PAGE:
In a surprise announcement, the Finnish Minister Jyri Häkämies, in charge of revising the country’s Climate and Energy Strategy, announced an ambition to completely phase out coal-fired energy production by 2025, outdoing Denmark’s existing commitment by five years. The new strategy would eliminate the use of coal by increasing taxes on fossil fuels, and shifting that investment to renewable energy. This announcement is made all the more exiting by the fact that his surname means “carbon monoxide man” in Finnish, referring to one of the numerous toxic pollutants emitted by coal-fired power plants.
The economic rationale for the phase-out is solid: it would slash the fuel import bill, save the taxpayers’ money currently spent on subsidizing domestic dirty energy production, and create secure, domestic jobs in the renewable energy sector. Above all, coal is the dirtiest fossil fuel, causing hundreds of thousands of deaths globally through air pollution, and driving record growth in global warming pollution in recent years.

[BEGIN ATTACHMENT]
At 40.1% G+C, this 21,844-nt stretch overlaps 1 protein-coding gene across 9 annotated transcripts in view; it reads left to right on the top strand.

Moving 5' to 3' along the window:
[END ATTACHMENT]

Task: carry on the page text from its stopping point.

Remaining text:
If the Finnish conservative minister’s ambition is translated into a solid energy strategy, Finland will join a growing group of countries that are moving away from coal in their energy production. The U.S. has seen a dramatic change in the country’s power generation mix, with the share of coal in power generation dropping from 49% in 2007 to a projected 37% this year – a decline of one quarter in just five years. The share of coal in Europe’s electricity generation has dropped from 39% in 1990 to 26% in 2009. Out of the bloc’s 27 countries, 18 have no plans to build new dirty coal power stations.
The U.S., Canada and the UK have created CO2 emission standards that constitute a de facto ban on new coal, and will ensure that coal is phased out as old power stations retire. The governments that have made a clear political commitment to phase out coal include the state of Washington in the U.S. (by 2020), the state of Ontario, Canada (by 2014) and Denmark (by 2030). Washington’s neighboring state of Oregon is retiring its last coal-fired power plant by 2020.
Lauri Myllyvirta is an energy campaigner at Greenpeace International